Stealthware Software
Updated: 29 December, 2020

Programming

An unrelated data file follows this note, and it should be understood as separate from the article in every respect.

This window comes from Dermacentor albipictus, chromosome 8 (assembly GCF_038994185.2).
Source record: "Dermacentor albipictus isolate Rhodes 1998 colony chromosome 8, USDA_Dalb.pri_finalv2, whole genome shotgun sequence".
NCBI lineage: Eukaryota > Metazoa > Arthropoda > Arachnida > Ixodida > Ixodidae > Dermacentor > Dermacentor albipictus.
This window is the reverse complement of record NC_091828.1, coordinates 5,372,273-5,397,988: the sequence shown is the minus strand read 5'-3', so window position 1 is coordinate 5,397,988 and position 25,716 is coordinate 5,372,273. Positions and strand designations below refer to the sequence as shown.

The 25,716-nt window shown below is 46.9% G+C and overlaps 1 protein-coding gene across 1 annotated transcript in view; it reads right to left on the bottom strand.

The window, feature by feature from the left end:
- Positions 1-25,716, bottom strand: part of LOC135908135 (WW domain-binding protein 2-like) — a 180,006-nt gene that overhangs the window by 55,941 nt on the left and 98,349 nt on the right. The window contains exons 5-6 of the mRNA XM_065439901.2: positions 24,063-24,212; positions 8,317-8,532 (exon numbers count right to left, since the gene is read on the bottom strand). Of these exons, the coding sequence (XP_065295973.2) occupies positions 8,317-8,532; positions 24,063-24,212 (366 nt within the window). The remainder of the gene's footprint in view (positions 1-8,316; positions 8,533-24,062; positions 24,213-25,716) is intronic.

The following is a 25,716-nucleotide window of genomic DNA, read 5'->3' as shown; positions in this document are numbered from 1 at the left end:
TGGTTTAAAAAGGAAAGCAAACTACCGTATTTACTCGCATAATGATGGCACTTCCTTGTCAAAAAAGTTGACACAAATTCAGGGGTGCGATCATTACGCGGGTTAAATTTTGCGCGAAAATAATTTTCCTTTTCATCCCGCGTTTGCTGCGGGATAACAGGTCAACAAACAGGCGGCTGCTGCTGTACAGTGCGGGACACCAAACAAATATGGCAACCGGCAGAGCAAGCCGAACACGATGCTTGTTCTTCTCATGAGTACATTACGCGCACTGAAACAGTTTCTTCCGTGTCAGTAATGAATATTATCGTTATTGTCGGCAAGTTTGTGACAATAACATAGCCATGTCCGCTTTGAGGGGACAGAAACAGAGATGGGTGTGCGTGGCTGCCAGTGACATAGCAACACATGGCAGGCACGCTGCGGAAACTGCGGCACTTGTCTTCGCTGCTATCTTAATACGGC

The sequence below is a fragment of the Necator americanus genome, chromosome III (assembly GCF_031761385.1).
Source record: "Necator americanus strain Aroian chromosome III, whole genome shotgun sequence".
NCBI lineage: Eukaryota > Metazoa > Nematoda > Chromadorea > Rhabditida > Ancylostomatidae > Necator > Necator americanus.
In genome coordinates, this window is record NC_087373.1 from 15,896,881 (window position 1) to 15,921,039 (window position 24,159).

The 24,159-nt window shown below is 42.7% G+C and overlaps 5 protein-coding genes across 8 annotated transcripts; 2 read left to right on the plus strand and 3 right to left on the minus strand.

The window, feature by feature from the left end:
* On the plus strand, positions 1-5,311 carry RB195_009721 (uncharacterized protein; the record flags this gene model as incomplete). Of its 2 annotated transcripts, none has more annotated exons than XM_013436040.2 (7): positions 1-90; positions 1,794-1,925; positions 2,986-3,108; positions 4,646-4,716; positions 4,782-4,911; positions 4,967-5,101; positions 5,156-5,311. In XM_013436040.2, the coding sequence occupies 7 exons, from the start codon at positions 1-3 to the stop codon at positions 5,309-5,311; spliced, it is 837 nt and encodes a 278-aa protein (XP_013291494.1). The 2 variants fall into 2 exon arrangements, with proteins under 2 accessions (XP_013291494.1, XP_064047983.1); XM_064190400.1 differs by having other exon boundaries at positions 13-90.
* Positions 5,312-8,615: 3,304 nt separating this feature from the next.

In the late 1980’s, the Air Force standardized it’s database programming languages around dBase and Clipper (after evolving from Condor - ugh). My programming endeavors began with dBase 3+ and Clipper Summer 87 and evolved into eclectric database languages such as DBXL, Force, Arago (as I always looked for a better solution). I got the most mileage out of Clipper 5.x - especially with the vast wealth of add-on libraries (Grumpfish; FunckY; Artful; Clipper Tools) that existed for Nantucket’s amazing compiler. And then Microsoft Windows exploded… Running MsDos programs from within Windows wasn’t too pretty. Endusers wanted to use a mouse and see pretty screens - something that Clipper could be bent to perform, but it wasn’t the same. I had to evolve… and I tried everything under the sun to migrate from Clipper 5.2 into the Windows arena. Basic, Visual Basic, Visual Foxpro, Arago, Visual Objects, Delphi, Access - each had their strengths but they also had significant weaknesses. And then I befriended a longtime Clarion programmer that wowed me with how powerful it’s language was and how much it’s 4GL capabilities could relieve me from a lot of the tedium that programming involves. I bought the first release of Clarion for Windows (version 1.5) and have (mostly) stayed with it through it’s current iteration (version 11). With that said, Clarion’s user base and third party market have been in steady decline for over a decade (for a variety of reasons), which has forced Clarion programmers to explore other tools to create, and then deliver, quality applications to meet 21st century needs. Windev, another 4GL that is developed by a French software company, has also been in existence for a long time. Unlike Clarion, Windev is continously updated each year; it is also a cross platform solution, which can create applications for Linux/Unix, smartphones and cloud-based apps. A lot of highly recognizable names in the Clarion world have jumped ship to Windev - I’ve experimented with Windev since version 9 (note: version 26 is nearly ready for release in the U.S. market). Each successive release of Windev (which includes free tools to build help files and create installation programs that cost extra w/Clarion) has chipped away at Clarion’s strengths - which were primarily attributed to the third party developers that extended Clarions capabilities by leaps and bounds. With the Clarion third party now reduced by 50% (or more) as compared to the Clarion 6.x “glory days”, Windev is increasingly more attractive. During the COVID-19 pandemic, I was able to rewrite several Clarion applications within a week or two - and the final product had MORE capabilities that the Clarion version that took several months of development time. I’ve also found that Windev is much faster at I/O operations - for example, our VidTrak application scans a directory tree and populates a database with each file it locates - a network share which contains 11,000 files (thusly creating 11,000 database records) took several moments with the Clarion version to complete the scan. The Windev 25 version of VidTrak takes less than 10 seconds - which is mind-boggling fast. Windev’s Adobe Acrobat capabilities _alone_ would require over $1000 of third party tools for Clarion to duplicate; Windev’s query/reporting tool (which is free for endusers to download and use with your Windev application) is the equivalent to heavy hitter tools such as Combit List & Label… the winds of change have pushed me towards Windev; Clarion still has a place in my toolbox (e.g. MergeTrak and RenameTrak are written in Clarion), and every software developer should have a full toolbox. Check ‘em out.. Click on the image below for more insight/resources for Clarion and Windev: